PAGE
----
Jamaica finds its way to the World Cup

From left: Thierry Henry, Jules Dougall and Akon are all smiles on the set of ‘Oh Africa’ in Johannesburg, South Africa. – Contributed

As the teams battle it out in the ongoing FIFA World Cup, Jamaican Julia ‘Jules’ Dougall has already scored her goal and is heading on to new and exciting avenues. At only 24 years old, Dougall is almost a veteran in the music business as the woman behind creating Pepsi’s World Cup campaign.

Dougall was the creative force behind Akon and Keri Hilson’s Oh Africa, which is being used as the song for the 2010 Pepsi World Cup commercial.

With a music video out and the commercial in constant rotation globally, the catchy African-drum-heavy Oh Africa is one of two songs that World Cup lovers are being bombarded with throughout the competition.

While it may seem like easy magic to listeners, Oh Africa, for Dougall, was a year and a half of work in the making.

When Dougall spoke with The Sunday Gleaner from her home in Los Angeles, where she recently relocated, the bubbly youngster was enthused about her success. According to Dougall, she had heard about Pepsi’s campaign from a friend in a company she had worked with. She went ahead and decided to test her hand at finding the “right” song for their campaign.

Brokering a deal

It was Dougall who brokered the Oh Africa deal by getting together songwriting duo Rock City, who had written with the likes of the Pussy Cat Dolls and Jennifer Hudson to name a few, and producer AJ, who has worked with Usher.

She said, “We went into the studio together and within 25 minutes we had the song. Rock City wrote it and AJ built the beat. I sent it to my friend at Pepsi who thought it was amazing. She then went to battle for me with the Pepsi heads for the song.”

After months of selling the song to Pepsi they soon caught the bait and bought the song from Dougall, who then searched for the talent to perform the song.

Having managed Tami Chynn, who had recently done work with African singer Akon and his Konvict Muzik, Dougall realised, Akon was a likely fit for the song.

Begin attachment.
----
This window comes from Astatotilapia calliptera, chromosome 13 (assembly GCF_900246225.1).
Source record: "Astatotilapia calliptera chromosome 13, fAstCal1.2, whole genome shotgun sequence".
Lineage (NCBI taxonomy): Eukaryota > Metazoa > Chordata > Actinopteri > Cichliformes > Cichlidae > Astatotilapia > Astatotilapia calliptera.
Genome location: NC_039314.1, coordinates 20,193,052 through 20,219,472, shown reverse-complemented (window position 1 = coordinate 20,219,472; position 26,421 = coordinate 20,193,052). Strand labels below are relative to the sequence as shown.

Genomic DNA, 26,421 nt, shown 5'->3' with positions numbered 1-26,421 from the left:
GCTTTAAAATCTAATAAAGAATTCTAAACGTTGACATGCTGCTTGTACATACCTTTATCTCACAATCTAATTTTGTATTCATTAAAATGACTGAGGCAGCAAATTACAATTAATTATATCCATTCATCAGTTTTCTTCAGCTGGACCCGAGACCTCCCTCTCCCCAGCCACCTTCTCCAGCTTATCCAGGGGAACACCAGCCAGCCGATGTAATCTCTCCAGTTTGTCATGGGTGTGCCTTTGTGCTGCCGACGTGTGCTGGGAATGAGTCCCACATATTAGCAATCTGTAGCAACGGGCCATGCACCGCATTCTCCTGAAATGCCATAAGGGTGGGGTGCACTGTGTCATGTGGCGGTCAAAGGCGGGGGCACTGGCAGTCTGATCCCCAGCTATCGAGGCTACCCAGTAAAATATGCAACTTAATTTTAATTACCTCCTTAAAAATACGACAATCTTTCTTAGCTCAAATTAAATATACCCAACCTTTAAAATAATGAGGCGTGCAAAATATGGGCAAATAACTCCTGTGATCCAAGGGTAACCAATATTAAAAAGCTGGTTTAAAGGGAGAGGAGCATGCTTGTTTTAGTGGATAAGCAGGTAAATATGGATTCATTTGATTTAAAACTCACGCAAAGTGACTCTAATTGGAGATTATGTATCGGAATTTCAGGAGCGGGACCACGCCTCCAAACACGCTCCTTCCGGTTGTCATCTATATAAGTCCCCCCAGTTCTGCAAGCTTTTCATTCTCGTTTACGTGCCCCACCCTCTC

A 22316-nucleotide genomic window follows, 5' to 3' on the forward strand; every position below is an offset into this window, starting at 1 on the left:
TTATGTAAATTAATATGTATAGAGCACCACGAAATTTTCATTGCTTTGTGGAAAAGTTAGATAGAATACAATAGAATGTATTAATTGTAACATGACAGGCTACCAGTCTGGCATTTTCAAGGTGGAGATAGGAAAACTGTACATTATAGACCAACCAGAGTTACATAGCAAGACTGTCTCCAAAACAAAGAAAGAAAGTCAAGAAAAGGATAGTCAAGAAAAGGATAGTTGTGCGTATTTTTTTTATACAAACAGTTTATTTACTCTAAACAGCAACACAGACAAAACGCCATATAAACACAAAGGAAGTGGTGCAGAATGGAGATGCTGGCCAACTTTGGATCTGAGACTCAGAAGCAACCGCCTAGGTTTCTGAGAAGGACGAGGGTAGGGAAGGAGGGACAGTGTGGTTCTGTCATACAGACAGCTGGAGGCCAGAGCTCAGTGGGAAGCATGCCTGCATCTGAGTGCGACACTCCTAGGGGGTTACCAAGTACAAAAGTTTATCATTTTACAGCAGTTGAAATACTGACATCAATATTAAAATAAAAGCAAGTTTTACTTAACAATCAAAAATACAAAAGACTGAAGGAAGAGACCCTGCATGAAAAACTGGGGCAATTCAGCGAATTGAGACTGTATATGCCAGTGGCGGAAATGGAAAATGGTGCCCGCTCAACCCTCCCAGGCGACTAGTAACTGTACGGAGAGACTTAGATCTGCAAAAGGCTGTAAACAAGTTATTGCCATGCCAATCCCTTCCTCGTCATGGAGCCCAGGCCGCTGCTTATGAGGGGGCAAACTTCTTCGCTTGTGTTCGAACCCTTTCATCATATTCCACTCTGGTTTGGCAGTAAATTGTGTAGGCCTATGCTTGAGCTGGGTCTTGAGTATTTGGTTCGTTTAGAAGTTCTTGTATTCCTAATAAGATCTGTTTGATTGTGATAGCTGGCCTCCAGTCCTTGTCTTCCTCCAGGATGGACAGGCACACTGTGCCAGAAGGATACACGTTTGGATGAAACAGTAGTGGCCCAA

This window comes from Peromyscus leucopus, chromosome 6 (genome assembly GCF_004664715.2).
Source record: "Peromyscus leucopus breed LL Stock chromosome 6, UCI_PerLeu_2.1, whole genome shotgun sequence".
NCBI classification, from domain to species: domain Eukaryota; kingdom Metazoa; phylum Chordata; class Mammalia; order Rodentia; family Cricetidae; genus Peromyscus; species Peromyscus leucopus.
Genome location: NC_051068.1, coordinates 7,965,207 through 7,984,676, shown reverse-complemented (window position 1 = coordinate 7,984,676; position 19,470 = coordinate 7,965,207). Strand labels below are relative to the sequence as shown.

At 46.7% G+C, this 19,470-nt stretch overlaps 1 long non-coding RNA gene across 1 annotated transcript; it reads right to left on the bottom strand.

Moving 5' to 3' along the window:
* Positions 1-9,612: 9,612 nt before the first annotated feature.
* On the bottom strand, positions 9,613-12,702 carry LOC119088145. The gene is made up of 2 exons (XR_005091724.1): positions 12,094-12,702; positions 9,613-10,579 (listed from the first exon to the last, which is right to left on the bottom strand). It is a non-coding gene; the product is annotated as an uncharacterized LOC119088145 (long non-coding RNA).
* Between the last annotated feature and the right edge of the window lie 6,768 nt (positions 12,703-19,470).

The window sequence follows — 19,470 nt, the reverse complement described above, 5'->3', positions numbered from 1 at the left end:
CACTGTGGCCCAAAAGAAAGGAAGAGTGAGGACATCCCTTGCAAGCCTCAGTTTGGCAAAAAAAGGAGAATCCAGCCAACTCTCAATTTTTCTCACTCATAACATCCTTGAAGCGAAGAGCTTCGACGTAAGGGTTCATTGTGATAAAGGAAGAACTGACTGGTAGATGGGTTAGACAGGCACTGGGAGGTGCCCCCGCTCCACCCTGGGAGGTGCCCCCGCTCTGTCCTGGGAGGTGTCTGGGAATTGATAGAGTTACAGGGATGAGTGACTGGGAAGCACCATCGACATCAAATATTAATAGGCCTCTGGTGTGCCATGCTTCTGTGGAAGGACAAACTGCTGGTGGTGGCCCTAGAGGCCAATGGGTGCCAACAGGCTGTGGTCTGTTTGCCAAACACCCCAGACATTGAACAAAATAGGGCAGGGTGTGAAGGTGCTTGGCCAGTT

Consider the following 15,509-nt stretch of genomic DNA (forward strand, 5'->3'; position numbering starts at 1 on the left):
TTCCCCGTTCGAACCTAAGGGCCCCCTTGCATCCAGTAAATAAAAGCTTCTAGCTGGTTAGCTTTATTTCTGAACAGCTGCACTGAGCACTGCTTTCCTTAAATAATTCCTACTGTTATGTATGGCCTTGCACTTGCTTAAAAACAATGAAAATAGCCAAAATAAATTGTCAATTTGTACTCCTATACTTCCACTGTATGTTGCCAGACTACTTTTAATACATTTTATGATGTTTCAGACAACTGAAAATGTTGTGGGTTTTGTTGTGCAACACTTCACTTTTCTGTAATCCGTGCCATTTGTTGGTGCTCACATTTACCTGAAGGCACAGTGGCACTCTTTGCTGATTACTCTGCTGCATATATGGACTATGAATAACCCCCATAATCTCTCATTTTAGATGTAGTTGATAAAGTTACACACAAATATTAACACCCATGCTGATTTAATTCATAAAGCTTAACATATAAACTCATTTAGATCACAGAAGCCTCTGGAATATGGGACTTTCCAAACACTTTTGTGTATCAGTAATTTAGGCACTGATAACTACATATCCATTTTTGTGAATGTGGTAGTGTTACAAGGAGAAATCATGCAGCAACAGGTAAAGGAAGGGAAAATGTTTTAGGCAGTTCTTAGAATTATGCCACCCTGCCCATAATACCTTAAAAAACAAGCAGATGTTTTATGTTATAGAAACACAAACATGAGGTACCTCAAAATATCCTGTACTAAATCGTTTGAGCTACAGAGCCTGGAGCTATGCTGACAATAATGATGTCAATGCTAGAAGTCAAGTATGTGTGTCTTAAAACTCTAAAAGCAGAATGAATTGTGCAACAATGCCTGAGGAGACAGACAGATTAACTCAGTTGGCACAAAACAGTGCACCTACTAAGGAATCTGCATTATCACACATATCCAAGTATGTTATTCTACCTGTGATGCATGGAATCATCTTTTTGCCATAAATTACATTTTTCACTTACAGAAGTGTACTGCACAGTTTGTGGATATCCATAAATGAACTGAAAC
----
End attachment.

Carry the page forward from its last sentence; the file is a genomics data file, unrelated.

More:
“Akon was a hands-down choice. He’s African and the song is very African drum-based, plus he’s known internationally and I’ve worked with him and thought he’d be perfect,” she said.

After working for months again, Akon was signed, leaving the role for the female part open. Dougall then turned to friend, Keri Hilson, who she thought had the right R&B sound for the song.

After more months of work ,it was a done deal and Oh Africa was created. Dougall said, “At the time, I didn’t realise what a dope deal it was and the kinda response I would be getting from people and how proud people were.

“For a Jamaican to do something like this and we’re such a small country, it was really amazing.”

While she was to be present at the World Cup competition, Dougall soon had to prioritise, though she tries to catch a game now and again. The entrepreneur recently moved from Atlanta to Los Angeles where she will be working alongside Keri Hilson, who is starting her own production company to develop artistes and producers.

Other projects

Dougall will also be working with Ethiopia Habtemariam, whose company, Fakework, has some of the top producers and writers in the business.

“I’m also working on more endorsement deals such as Pepsi’s music campaign for 2011, which involves making the music for the commercials and the campaigns,” she said.

The youngster has come a long way in the business having loved acting and cosmetology growing up. Having gone to McGill’s University for a year and a half, Dougall dropped out to pursue more exciting ventures, returning for cosmetology school and eventually came back to Jamaica to work.

While here, she met up with Tami Chynn, became her manager and eventually part ways when Chynn moved back to Jamaica and broke away from Universal Records.

Dougall’s journey has taken her a long way but, now she has found her niche brokering endorsements and working with producers and writers. She hopes to one day have her own business, making sunglasses, among other things.

Jamaica Gleaner

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